• I plant the nature strip with 'anything left over', and leave it to grow without watering or mowing. What survives, lives. Cars can park on the gutter side, no matter, plants will grow again, and there is room for the bins to go out. What survives beside the two trees is agapanthus, 3 sorts of gazanias, five sorts of daisies (white, purple and yellow), Australian 'iris', jasmine, honeysuckle, periwinkle, freesias, watsonias, two sorts of iris, ixias, gladiolus, snowdrops, 'red ground-cover', a flowering succulent, vinca, geranium, forget-me-not, a sh! baby oak-tree, occasionally Australian century - and well, yes, some weeds.
• The front lawn is being receded into a small place to park and clean a car, but in which two sorts of daisies and many clumps of freesias also grow. (And dandelions and grass-weeds.) The garden is for 'survivors' - what will grow with minimum watering. The frontage is mainly Australian shrubs plus bulbs and daisy undercover. Camellias, azaleas, prunus, exotics, climbers and a lemon tree grow against the fence and house, and other trees are a silver birch, ancient gum-tree and mini-dogwood. Low growing hardy plants are spreading up the grassy section of the drive. Sometimes 'fairy toadstools, red and white, grow under the birch, and there are many other fungi too.
• Pot-plants. I always have cuttings and often seedlings growing - often self-sowns that I want to find out what they are. Some tomatoes in old drums get maximum sun, and flowering plants sit in tubs by the font and back doors.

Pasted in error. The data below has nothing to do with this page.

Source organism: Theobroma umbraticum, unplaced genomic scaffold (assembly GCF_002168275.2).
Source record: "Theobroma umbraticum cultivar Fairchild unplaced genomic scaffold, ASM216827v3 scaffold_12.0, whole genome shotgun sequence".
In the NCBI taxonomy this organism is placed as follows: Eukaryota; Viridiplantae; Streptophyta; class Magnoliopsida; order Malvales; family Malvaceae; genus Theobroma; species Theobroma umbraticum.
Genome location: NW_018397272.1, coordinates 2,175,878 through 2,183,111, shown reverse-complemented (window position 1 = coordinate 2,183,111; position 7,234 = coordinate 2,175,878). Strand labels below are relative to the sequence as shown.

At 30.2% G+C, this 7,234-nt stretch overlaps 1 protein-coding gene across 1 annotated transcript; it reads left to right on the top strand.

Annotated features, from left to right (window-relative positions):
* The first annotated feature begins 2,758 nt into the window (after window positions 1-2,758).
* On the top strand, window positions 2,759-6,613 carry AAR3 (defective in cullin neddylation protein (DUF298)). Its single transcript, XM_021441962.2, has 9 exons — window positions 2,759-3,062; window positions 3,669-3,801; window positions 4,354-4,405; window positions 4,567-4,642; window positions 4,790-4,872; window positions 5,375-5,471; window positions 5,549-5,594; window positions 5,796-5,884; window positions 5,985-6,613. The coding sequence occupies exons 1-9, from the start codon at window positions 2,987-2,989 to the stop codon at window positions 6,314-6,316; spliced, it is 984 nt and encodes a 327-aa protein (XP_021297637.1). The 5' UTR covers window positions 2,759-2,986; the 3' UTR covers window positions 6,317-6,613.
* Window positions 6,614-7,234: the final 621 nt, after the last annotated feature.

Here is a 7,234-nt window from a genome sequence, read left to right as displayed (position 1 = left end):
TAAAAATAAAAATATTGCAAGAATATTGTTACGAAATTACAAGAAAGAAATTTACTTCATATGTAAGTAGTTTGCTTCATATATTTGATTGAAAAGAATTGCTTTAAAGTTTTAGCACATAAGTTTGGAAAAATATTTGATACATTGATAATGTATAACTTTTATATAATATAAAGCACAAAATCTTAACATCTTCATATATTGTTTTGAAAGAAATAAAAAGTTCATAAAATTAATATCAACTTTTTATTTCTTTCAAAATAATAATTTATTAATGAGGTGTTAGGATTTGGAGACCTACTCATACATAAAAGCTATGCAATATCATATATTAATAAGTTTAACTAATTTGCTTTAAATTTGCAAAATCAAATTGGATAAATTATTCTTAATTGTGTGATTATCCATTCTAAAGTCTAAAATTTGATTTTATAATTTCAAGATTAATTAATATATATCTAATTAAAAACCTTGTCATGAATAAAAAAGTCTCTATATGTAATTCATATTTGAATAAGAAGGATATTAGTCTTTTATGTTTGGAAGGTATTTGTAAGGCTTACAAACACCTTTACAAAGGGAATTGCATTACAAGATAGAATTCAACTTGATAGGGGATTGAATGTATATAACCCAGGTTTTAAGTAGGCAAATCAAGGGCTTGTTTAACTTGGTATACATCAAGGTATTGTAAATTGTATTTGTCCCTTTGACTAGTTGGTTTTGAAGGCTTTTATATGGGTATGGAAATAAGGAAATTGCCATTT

• The back garden is designed to be the view as you come down the passage, and to take in the trees behind the fence as part of the view, Japanese style. It full of about everything that will grow here (see list) - the once- lawn is now reduced to mere tracks and a dumping ground.
There are three compost-heaps, one growing potatoes, one to take from and one for dumping. There are four black compost bins, one for worms and kitchen waste, two for general garden waste and one against a sunny wall will hopefully cook the green weeds in it.
• Self-sown. I always check unknown spontaneous seedlings, because they have shown they can survive in our garden. - Hence a passion-fruit that was laden for four years until drought-stricken; tomatoes, potatoes, pumpkins, self-sown seeds from our flowers, the baby oak-tree, prunus, little black-hoods, arum lilies - and I am afraid, weeds.
• Organic gardening. I have a bag each of lime, gypsum, blood-and-bone, potting-mix, a 'complete fertiliser' and a few other bits and pieces, and they last ten years, added to the compost as needed.
I tried RoundUp for the oxalis, and it flourished more, so use no weedkiller, only exercise weeding. For aphids I use soapy water and finger-and-thumb. For a white cottony scale on the dogwood I used a kitchen detergent. For snails and slugs a night-patrol, since my snails love snailbait. Occasionally a spray is needed for black spot on the roses or I have to put down ratkiller when rats eat my green tomatoes, and even broccoli PLANTS down to the stalk, and the tips of the lemon-tree that grew from a pip.
• The wild-life. Mallards have nested and hatched their ducklings in the jungle. Delicate and rare Banded Rail swamp-birds have stayed for periods in the hot summer. Lorikeets, kookaburras visit. But small birds do not appear - there are too many predators.